5. Xeno Phobe

    How about a grandfather clause? Unless you were born in Mission or Saint Joseph’s, AND your granddaddys were living here as documented in the 1920 census, go away.

    • dsmvii

      Love this idea! I’m fourth generation Ashevillean, born at St. Joseph’s (the old one), and my great-grandparents are in the 1900 census for Asheville. I’m all for growth but not uncontrolled growth. City government for the past twenty or so years have let developers get away with too much.

  6. A. Ferreira

    The problem in our area is that we live in the mountain equivalent of an island. We have only so much land. In Hawaii, due to desirability of the location, the cost of land escalated so much that the increased property taxes would have forced native Hawaiians out of their homes (they actually capped their taxes to prevent this disaster).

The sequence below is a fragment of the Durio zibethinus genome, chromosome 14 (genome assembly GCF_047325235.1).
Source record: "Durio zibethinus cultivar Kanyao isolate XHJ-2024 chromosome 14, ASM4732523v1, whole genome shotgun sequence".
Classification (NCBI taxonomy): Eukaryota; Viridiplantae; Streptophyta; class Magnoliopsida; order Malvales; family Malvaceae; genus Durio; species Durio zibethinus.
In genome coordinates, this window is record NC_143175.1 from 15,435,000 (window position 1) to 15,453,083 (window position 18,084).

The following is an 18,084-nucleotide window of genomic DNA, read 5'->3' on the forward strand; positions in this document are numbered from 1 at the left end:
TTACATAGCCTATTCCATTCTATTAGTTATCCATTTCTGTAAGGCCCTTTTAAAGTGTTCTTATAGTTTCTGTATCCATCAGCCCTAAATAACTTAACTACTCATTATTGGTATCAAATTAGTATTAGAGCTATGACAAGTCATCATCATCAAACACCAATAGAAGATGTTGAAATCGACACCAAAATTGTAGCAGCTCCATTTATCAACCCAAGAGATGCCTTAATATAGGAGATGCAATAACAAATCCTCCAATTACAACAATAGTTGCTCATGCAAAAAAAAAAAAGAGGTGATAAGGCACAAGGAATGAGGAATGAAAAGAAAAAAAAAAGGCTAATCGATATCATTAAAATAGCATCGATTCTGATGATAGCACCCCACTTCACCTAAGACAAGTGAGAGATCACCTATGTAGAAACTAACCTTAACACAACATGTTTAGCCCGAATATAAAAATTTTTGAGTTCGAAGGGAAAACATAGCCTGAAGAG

And so we have a similar situation where the amount of land is limited. And, like Hawaii, people want to live here because it’s a great place to live. I see no legal way to prevent the increased population unless the price of real estate becomes so high that no one will pay it. So far that’s not been a problem, as out-of-towners are plunking down huge chunks of cash for homes.

  7. Sean Osborne

    My home town imposed a population cap way back in the 1970s. As a result, it is now an absolutely gorgeous tourist town with a massive tax base, due to the fact that only rich people can live there. Daily, busses full of workers are brought in from 100 miles away to wait tables and run cash registers. Homes start at a million dollars and go up from there. Not one of the people I went to high school with has remained.

    The solution is not to cap Asheville’s population, but for the artists and creatives to revitalize surrounding communities like Arden, Leicester, and Enka. The people who made Asheville weird are still here, and instead of pushing West Asheville as an aspirational hip destination, we need to do what creatives always do: find the cheap rent districts, move in, and make them weird!

    • wcumming